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Old 02-07-2019, 08:14 AM
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Most Virtuosic yet Manipulative Literary Trick Pulled by an Author


In this thread I'm looking for examples of authors using a very clever technique to deliver a massive emotional sucker punch. It has to be a literary trick, so someone refusing to write a sequel to successful book or "merely" killing off a beloved character don't fit.

I've just finished reading Irving's The World According to Garp. Those of you who've also read it probably know what part I'm refering to.

For those who don't, the main character is obsessed with his two sons' safety (Duncan and Walt) and has recurring anxieties about all the bad things that could happen to them. At one point, the three of them are involved in a terrible accident. As a result, Duncan loses an eye. The following chapter is dedicated to his slow recovery and his coming to terms with his reduced vision as well as his disfigurement. Then, towards the end of that chapter, there's a dialogue that starts innocuously enough, but through which realize that

SPOILER:
Walt died in the accident.

For about 30 pages, Irving focuses entirely on the "lesser" tragedy, with such skill that I didn't even think about Walt. Moreover, the way it is revealed is also masterly : Garp and his wife discuss having a third child and, while thinking about possible names, he immediately says "Not Walt". When I read this my reaction was "Of course not Walt they already have a kid whose... oh no... NO, NO, NO!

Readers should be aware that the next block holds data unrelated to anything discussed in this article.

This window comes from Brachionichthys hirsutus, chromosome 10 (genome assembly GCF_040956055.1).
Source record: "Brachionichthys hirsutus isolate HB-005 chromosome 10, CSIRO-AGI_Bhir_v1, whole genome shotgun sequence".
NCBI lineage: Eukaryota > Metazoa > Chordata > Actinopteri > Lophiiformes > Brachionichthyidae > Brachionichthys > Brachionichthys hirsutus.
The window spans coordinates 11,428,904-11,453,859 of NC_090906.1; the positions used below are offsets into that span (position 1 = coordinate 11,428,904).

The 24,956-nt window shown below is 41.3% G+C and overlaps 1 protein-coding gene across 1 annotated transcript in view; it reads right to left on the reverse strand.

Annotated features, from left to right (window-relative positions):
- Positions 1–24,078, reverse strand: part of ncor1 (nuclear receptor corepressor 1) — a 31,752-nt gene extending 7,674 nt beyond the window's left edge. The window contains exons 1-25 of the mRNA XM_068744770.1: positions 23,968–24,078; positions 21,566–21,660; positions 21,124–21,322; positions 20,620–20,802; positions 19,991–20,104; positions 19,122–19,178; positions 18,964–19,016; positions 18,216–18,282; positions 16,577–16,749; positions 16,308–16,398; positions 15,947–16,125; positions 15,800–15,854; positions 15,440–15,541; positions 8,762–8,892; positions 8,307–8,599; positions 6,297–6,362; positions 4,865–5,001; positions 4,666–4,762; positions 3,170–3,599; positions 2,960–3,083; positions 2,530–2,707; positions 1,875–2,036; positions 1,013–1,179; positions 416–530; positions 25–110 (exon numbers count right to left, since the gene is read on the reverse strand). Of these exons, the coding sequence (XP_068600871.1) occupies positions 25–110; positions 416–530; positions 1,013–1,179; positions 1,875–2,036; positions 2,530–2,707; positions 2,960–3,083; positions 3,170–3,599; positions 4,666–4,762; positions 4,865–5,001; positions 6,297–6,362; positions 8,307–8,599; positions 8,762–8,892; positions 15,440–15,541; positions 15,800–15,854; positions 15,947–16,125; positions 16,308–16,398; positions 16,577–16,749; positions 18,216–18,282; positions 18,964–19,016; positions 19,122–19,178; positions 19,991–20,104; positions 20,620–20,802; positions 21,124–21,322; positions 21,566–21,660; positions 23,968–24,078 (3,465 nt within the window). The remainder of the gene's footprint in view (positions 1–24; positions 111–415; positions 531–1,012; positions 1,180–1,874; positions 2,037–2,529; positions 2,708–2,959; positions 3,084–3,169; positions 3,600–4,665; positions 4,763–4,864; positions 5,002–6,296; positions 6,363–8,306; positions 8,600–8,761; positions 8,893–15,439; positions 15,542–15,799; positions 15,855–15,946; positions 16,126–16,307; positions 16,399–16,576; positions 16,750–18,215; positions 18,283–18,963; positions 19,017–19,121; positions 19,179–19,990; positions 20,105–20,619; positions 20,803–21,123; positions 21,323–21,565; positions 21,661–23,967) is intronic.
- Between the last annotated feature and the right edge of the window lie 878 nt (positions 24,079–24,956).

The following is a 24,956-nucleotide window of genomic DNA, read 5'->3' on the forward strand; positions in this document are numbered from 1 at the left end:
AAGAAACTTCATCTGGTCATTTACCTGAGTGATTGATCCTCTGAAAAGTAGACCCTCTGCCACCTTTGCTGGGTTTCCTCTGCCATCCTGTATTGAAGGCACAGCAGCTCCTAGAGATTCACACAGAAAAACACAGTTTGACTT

It had me go back immediately to the end of the previous chapter to re-read Walt's last words (“It’s like a dream!” Walt said; he reached for his brother’s hand.)


Extremely well done. Infuriatingly manipulative, though. That one is going to haunt me for a while.
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Old 02-07-2019, 08:47 AM
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In Anansi Boys, there's a point at which the main character starts to be referred to by a different version of his name by the author, and there is an in-story reason for it. It's incredibly subtle and clever.
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Old 02-07-2019, 09:02 AM
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Ira Levin is a master of this technique. Rosemary's Baby: He has his father's eyes.

In a Kiss Before Dying, the twist is so amazing that my jaw dropped, and a friend reading the book threw it against the wall

SPOILER:
The woman's boyfriend IS the killer

Last edited by Annie-Xmas; 02-07-2019 at 09:02 AM.
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Old 02-07-2019, 12:16 PM